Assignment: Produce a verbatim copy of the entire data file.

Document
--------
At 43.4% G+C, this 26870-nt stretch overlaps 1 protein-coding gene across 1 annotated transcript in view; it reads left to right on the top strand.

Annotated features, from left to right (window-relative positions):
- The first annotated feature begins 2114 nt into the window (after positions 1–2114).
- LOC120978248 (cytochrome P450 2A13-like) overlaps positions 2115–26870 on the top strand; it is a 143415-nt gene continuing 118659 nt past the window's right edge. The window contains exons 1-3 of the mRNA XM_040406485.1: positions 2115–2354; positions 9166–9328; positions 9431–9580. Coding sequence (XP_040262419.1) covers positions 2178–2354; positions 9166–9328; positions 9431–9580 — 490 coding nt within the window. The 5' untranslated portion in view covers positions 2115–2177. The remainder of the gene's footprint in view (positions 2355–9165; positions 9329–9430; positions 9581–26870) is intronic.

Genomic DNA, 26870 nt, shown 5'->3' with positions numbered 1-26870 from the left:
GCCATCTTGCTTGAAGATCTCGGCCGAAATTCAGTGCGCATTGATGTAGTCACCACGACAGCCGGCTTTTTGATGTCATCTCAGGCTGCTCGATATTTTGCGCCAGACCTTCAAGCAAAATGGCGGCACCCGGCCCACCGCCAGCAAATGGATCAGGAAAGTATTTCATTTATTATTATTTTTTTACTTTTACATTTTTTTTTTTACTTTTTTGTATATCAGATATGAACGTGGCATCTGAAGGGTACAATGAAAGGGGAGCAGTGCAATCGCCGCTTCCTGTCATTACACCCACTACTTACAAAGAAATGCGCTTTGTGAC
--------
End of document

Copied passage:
At 43.4% G+C, this 26870-nt stretch overlaps 1 protein-coding gene across 1 annotated transcript in view; it reads left to right on the top strand.

Annotated features, from left to right (window-relative positions):
- The first annotated feature begins 2114 nt into the window (after positions 1–2114).
- LOC120978248 (cytochrome P450 2A13-like) overlaps positions 2115–26870 on the top strand; it is a 143415-nt gene continuing 118659 nt past the window's right edge. The window contains exons 1-3 of the mRNA XM_040406485.1: positions 2115–2354; positions 9166–9328; positions 9431–9580. Coding sequence (XP_040262419.1) covers positions 2178–2354; positions 9166–9328; positions 9431–9580 — 490 coding nt within the window. The 5' untranslated portion in view covers positions 2115–2177. The remainder of the gene's footprint in view (positions 2355–9165; positions 9329–9430; positions 9581–26870) is intronic.

Genomic DNA, 26870 nt, shown 5'->3' with positions numbered 1-26870 from the left:
GCCATCTTGCTTGAAGATCTCGGCCGAAATTCAGTGCGCATTGATGTAGTCACCACGACAGCCGGCTTTTTGATGTCATCTCAGGCTGCTCGATATTTTGCGCCAGACCTTCAAGCAAAATGGCGGCACCCGGCCCACCGCCAGCAAATGGATCAGGAAAGTATTTCATTTATTATTATTTTTTTACTTTTACATTTTTTTTTTTACTTTTTTGTATATCAGATATGAACGTGGCATCTGAAGGGTACAATGAAAGGGGAGCAGTGCAATCGCCGCTTCCTGTCATTACACCCACTACTTACAAAGAAATGCGCTTTGTGAC